by Paul Fleischman
Wait a second—Royce? He doesn't get his own chapter, does he?
But we still think he's a pretty big player in Seedfolks. After all, we learn a ton about him from Curtis and Amir.
He's an African-American teenager, and he lives in the garden because he's homeless. At first, lots of the characters in Seedfolks are scared of Royce, but once they get to know him, they discover that he's a seriously sweet guy. They learn all the little details about Royce, like how he loves cats, speaks with a stutter, and has sisters. Over time, Royce becomes Mr. Popular in the community garden.
Yep, Royce is one responsible fellow. In fact, Royce might be one of the most helpful characters in the book. Check out all of his good deeds:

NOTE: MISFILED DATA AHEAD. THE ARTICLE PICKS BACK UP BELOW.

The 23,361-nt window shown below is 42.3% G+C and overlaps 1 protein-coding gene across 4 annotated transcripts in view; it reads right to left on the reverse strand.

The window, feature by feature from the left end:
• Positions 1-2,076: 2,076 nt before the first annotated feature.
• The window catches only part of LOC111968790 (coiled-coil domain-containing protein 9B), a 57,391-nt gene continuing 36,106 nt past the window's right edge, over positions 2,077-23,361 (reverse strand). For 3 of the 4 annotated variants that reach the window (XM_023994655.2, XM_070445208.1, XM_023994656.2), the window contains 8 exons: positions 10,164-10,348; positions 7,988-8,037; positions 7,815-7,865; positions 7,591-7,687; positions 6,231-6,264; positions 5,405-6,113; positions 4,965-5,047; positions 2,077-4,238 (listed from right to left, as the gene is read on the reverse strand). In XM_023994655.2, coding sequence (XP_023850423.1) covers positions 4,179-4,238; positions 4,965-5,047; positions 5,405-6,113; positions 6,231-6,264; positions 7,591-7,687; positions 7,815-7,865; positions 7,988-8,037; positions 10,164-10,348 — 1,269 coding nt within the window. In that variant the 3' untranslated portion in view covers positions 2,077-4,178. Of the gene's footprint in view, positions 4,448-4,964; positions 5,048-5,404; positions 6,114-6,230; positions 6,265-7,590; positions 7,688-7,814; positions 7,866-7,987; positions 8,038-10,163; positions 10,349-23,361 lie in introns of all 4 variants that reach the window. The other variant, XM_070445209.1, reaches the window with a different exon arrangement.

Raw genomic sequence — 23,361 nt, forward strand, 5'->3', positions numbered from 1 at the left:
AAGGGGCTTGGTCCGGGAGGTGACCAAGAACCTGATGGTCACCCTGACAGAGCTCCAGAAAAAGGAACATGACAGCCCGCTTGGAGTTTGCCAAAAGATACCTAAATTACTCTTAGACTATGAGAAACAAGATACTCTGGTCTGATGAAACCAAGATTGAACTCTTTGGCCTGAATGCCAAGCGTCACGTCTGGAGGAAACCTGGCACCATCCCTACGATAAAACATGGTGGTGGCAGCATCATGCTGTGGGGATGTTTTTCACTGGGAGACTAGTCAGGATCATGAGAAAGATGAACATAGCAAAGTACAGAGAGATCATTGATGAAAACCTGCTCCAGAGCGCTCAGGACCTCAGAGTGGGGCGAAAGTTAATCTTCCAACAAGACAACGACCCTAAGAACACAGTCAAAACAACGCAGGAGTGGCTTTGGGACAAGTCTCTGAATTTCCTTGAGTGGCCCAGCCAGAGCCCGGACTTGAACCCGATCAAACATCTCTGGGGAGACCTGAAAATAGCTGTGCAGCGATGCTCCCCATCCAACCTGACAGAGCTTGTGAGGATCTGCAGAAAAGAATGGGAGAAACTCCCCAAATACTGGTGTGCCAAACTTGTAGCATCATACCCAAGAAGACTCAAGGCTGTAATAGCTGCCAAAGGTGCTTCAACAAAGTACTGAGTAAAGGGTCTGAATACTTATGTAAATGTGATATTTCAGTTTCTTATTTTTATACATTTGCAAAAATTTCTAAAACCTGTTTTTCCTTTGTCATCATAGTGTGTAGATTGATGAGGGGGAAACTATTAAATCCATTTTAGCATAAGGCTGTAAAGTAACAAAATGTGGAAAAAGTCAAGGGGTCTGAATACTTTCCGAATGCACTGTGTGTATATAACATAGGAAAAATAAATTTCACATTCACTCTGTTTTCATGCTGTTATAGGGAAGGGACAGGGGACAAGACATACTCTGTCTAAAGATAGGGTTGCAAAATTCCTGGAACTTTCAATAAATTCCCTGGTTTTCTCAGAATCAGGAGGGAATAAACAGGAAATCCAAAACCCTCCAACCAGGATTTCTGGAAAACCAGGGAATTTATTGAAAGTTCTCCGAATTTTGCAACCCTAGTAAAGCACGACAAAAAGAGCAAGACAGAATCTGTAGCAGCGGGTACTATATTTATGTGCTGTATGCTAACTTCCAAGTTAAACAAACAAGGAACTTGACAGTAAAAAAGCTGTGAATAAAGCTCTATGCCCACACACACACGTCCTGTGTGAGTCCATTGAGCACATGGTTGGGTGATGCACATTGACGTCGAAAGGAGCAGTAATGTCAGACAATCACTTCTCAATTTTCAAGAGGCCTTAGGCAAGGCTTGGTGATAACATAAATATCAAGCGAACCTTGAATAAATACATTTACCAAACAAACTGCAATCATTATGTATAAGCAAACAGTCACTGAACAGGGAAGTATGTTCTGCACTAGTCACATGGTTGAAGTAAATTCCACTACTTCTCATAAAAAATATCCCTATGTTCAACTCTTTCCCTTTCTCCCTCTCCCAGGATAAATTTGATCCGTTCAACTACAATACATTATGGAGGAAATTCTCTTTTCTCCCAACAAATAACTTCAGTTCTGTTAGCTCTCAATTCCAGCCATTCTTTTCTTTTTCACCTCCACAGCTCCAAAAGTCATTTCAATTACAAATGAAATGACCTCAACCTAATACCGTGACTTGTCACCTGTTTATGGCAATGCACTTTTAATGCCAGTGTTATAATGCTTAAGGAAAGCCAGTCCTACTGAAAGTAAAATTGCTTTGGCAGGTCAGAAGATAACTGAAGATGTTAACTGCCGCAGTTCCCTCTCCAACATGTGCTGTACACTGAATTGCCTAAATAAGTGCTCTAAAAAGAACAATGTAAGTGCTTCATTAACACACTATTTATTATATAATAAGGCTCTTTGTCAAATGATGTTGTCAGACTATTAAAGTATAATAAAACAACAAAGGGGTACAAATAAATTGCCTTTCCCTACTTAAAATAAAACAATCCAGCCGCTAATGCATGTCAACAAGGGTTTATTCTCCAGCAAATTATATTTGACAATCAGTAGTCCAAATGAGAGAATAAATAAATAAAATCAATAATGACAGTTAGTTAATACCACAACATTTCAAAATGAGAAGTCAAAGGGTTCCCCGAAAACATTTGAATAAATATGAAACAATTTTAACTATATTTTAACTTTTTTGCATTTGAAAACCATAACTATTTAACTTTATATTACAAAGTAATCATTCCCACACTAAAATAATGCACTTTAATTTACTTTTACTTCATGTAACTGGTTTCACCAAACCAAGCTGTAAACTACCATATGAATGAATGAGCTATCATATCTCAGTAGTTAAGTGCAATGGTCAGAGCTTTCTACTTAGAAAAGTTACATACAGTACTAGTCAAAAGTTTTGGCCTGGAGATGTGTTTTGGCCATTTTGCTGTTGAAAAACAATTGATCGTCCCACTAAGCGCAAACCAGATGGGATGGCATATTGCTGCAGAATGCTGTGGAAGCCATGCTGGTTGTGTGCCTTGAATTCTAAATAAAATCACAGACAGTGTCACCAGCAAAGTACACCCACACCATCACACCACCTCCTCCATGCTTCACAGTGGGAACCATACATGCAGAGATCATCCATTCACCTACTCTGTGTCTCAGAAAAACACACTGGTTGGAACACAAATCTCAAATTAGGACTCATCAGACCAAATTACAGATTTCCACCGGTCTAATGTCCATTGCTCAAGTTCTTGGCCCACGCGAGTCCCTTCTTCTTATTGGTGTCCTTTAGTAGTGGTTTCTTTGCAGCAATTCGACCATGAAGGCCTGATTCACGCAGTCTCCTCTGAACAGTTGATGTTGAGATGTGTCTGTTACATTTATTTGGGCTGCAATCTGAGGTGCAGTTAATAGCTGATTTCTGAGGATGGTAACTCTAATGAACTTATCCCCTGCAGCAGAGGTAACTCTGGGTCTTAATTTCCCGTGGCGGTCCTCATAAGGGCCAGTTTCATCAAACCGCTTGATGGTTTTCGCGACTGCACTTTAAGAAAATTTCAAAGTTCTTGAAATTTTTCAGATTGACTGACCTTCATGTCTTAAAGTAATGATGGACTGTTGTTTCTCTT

- He protects Curtis's tomatoes.
- He weeds people's gardens.
- You can find Royce watering people's plants—they don't even have to ask!
- He fixes fences and builds brick paths but won't take any credit.
- He helps build a barbeque for the big harvest party.
- He runs after a mugger along with Amir and another dude.
This last good deed is so great that it has Amir saying this about Royce: "He was trusted and liked—and famous, after his exploit with the pitchfork" (12.6). But even with all this attention, Royce isn't trying to be in the spotlight. In fact, he pretends not to have done the good deeds. Helpful and humble? Yes, please.
What do you think about the fact that we don't have a chapter told by Royce? Does this affect your ability to get to know him, or is the info we get enough?